A Landmark First Decade for the School of Pharmacy and Health Sciences
By Kenna Caprio
For more than a decade, the core tenets of the School of Pharmacy and Health Sciences — think, communicate, advocate, lead and implement — have stood as guideposts, inspiring the school’s growth, leadership and direction.
In its infancy, as the first class matriculated, FDU’s pharmacy school was known for being the second pharmacy school in New Jersey. Small class sizes, a student-centric culture and a focus on the future of health care grounded the school and quickly set it apart.
“We have really high-quality programs. We take personal pride in the programs. We know our students on an individual basis. The team who built the school has largely stayed here. I’m proud of building this culture, and I’m very cognizant of the fact that it’s difficult to maintain and nurture. It’s one of the reasons I wanted to become dean — to preserve that,” says Anastasia Rivkin, the new dean of the School of Pharmacy and Health Sciences. She joined the school in 2012 as a professor of pharmacy practice and the assistant dean for faculty and was appointed dean effective July 1.
The school built its reputation as an innovative education hub, with an emphasis on technology, cross-disciplinary courses and world-class facilities, including a sterile compounding lab.
PharmD graduates work in community settings at chain or independent pharmacies or apply to fellowships at global health care companies or residencies to go into the clinical field. In the Class of 2021, 12 percent of graduates went on to residencies, 10 percent to fellowships and the rest into community settings. “One graduate is working at the Food and Drug Administration,” says Rivkin.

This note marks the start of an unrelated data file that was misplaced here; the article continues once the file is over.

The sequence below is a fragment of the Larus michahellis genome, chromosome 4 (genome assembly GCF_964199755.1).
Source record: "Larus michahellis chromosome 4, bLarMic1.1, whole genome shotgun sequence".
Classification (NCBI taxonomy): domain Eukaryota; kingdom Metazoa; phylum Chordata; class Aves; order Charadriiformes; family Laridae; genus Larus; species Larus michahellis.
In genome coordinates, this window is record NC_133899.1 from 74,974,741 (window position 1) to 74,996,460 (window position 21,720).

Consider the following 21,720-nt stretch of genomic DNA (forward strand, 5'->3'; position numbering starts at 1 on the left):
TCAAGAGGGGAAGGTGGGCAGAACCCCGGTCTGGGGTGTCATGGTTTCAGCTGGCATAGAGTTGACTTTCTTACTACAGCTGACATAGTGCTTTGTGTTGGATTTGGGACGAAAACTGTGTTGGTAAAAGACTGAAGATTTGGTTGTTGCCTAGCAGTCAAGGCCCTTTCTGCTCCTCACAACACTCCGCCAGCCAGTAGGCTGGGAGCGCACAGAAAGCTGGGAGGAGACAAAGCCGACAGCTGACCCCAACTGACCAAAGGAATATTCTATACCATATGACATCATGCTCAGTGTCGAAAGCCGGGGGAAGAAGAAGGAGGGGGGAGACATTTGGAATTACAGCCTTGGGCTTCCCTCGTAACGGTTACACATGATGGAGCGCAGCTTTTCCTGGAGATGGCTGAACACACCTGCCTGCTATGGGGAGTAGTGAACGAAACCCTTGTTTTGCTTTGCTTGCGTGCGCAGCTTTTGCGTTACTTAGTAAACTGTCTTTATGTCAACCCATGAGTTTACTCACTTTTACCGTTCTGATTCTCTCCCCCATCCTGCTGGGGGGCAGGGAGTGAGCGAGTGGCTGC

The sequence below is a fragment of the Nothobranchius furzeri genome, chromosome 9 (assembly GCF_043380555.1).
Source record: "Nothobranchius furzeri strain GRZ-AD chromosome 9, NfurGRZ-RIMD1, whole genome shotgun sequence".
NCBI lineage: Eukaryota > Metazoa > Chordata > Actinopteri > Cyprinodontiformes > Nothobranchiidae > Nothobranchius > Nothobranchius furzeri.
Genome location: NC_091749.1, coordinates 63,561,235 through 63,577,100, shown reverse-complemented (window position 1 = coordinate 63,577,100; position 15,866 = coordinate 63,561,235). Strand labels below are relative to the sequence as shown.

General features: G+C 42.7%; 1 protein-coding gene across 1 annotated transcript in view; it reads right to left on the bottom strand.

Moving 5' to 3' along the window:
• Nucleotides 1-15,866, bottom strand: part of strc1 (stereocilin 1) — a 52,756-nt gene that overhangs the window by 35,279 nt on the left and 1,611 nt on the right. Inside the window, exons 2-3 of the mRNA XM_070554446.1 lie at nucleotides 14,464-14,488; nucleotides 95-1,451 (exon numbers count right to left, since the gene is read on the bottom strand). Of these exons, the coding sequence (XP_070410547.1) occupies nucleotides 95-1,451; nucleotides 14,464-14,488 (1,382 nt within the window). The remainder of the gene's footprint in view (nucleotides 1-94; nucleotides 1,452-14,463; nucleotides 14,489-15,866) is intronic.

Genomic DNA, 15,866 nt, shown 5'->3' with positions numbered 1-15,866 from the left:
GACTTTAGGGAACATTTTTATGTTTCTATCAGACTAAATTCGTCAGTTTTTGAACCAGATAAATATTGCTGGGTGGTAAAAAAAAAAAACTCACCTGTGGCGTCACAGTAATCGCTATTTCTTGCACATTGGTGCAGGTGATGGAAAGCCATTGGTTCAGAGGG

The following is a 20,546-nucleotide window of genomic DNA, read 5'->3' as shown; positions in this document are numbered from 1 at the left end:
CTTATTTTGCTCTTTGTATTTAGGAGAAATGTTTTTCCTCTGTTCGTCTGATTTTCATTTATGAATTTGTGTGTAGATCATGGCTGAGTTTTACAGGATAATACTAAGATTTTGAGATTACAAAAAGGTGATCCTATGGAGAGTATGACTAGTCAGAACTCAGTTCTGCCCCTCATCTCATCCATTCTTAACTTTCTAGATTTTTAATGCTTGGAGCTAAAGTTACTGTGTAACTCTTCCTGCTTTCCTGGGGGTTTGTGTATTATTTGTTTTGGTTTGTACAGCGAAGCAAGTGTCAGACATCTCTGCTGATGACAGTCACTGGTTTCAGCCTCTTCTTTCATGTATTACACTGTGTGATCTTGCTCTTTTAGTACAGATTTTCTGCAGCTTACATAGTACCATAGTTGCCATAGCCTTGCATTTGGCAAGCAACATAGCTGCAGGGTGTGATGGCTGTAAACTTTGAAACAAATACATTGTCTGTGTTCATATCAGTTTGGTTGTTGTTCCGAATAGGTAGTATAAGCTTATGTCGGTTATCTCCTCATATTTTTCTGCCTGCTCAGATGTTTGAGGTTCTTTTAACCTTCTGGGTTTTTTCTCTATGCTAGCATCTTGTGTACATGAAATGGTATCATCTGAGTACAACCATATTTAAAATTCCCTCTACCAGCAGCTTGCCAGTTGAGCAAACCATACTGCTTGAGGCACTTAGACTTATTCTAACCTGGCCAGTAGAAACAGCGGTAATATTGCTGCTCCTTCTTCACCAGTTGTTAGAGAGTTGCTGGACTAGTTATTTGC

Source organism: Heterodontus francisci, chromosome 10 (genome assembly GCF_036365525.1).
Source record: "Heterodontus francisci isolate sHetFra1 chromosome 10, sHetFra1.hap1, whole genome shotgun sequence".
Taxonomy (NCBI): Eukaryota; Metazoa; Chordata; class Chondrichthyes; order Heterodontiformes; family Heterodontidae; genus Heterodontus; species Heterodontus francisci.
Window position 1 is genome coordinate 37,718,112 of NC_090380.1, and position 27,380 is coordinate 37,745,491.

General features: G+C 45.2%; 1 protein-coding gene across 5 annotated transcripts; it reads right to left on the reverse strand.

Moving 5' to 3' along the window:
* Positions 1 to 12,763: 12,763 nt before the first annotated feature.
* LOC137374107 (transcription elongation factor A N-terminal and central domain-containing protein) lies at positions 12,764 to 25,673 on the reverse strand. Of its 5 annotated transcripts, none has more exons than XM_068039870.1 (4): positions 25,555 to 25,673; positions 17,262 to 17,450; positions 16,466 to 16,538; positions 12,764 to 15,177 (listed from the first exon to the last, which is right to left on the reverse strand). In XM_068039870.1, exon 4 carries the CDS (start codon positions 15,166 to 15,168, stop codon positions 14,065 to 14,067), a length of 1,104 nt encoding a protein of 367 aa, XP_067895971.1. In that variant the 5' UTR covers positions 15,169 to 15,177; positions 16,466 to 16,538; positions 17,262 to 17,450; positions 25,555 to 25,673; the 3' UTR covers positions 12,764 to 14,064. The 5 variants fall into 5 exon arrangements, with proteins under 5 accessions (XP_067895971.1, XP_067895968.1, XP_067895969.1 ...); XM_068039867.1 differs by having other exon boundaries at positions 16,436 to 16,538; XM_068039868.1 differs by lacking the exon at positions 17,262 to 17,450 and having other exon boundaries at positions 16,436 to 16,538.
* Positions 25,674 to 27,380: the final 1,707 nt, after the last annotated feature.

Since the first class of 69 pharmacy students graduated in 2016, there are now more than 300 School of Pharmacy and Health Sciences alumni.
New programs continue to emerge. Since 2020, the school has launched three new degrees at the master’s level in public health, social work and physician assistant studies.
As she looks ahead, Rivkin has her sights set on expanding opportunities through interprofessional education; program growth and strategic partnerships; diversity, equity and inclusion efforts; and a student-centered approach.
Students across the pharmacy and health sciences disciplines will work together in-house, learning to work as a health care team — “putting the patient in the center and providing the best care possible,” says Rivkin.
The carefully crafted fellowship opportunities extended to pharmacy students and the one-on-one student and faculty approach will expand to include students in all of the degree programs. The school also hopes to land a flagship partner in a health care center or hospital system for clinical rotations and study.
Areas on the third floor of the pharmacy and health sciences building are being outfitted and remodeled to better accommodate the academic programs — a telemedicine lab and an occupational therapy lab are in the works, as is a doctorate-level degree in occupational therapy.
“It has been tremendously rewarding to see the evolution of a concept — building a pharmacy school for the future of health care — transform into a comprehensive set of programs across multiple health science disciplines,” says Michael Avaltroni, University provost and senior vice president for academic affairs, and the former dean of the School of Pharmacy and Health Sciences. “What started out as a dream has turned into a real, multifaceted set of leading-edge programs that have developed over a decade of distinction within the health sciences at FDU.”